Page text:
World of Warcraft, Second Life, Minecraft. The image that comes to mind when most of us hear the term ‘virtual worlds’ is something post ‘VR’ – but pre – Google Glass, pixelated digital environments populated by low-fi renderings of humanoid avatars.
Something needs an update.
Maybe it’s the way we think of these digital terrains. But maybe there’s something else, something we don’t yet have a vocabulary or frame of reference for. Maybe the virtual world has creeped out from the screen and into our real lives.
The technological frontier is not the only world undergoing rapid and exponential change — so is the tactile world of concrete and glass towers in which we live our day-to-day lives.
Tom Rand is a clean tech venture capitalist in Toronto, Canada, and his version of the “virtual world” is a very different place from the game world environments most of us think of.
He says, “If you’re living in a condo in downtown Toronto, with air conditioning blaring, ordering your food from take-out, and watching news of natural disasters on the TV, that is a virtual world. It is man-made, and not representative of the world outside.”
A world, he points out, that is in constant flux… and where there is no reset button.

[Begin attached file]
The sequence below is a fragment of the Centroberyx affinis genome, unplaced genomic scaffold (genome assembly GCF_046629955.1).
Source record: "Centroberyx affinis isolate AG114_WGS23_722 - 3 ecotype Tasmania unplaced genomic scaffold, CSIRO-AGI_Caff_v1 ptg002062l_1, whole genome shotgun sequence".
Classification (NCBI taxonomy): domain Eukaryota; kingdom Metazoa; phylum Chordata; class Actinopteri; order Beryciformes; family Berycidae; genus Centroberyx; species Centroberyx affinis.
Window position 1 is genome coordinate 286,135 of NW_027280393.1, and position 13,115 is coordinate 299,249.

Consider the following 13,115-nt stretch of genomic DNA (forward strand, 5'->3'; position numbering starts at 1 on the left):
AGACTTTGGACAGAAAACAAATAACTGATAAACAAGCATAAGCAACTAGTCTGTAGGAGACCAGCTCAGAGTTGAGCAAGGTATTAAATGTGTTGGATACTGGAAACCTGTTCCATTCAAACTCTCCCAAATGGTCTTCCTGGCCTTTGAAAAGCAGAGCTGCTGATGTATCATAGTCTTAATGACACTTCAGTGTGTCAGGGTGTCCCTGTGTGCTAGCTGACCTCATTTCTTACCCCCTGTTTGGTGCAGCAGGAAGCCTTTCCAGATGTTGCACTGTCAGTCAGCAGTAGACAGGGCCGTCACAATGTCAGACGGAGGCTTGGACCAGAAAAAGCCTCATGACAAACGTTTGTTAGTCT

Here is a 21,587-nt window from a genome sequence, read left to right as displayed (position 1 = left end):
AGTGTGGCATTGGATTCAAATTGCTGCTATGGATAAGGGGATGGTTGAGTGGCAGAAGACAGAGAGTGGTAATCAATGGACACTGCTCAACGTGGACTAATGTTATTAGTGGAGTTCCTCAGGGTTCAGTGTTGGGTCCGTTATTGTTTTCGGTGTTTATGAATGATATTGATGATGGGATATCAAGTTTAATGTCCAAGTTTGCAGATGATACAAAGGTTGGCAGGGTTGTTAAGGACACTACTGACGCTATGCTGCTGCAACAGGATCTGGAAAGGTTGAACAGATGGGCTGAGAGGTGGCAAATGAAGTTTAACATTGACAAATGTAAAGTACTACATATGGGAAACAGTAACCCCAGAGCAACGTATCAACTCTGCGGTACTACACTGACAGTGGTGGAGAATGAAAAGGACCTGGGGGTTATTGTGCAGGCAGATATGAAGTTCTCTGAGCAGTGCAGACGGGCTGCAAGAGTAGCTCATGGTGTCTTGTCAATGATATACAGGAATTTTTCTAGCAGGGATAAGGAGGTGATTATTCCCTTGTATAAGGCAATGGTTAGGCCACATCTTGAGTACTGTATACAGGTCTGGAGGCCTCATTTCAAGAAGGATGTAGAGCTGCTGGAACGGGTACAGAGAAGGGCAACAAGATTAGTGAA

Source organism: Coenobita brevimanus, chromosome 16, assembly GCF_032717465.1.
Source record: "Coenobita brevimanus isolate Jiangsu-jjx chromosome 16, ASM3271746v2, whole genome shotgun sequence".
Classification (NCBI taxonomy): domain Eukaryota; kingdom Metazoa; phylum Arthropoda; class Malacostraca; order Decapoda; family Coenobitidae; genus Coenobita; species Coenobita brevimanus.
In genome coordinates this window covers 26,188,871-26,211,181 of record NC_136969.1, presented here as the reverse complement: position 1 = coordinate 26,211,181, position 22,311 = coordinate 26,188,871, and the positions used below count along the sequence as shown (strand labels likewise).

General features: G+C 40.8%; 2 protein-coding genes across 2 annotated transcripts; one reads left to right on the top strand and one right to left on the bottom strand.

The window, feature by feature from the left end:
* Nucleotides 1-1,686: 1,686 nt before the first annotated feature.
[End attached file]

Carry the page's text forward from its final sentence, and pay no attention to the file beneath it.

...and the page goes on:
So what is the relationship between these two worlds, the virtual world, and the real but ever more “virtual” real world?
Take away factors like organic life and green space, and both the condo world and the virtual world present a similar list of characteristics: fabricated, man-made, artificial hubs for community. A glossy artifice in which we exist but where the notion of coexisting is fundamentally different than it was in past generations or eras.
As we spend more time online and connected to digital devices, the old divides between where we live, where we work, and where we play, are blurred.
But perhaps so has the concept of what is virtual and what is real?
Maybe it’s time to rethink our vocabulary.
Does “real” mean tactile, or authentic? Does “virtual” mean digital, or fake?
As people increasingly come to have some of their most profound experiences in the digital world, and as the real world is ever more cluttered with artifice, maybe it’s time we rethink this terminology, update our vocabulary, and re-imagine the relationship between the spaces we inhabit.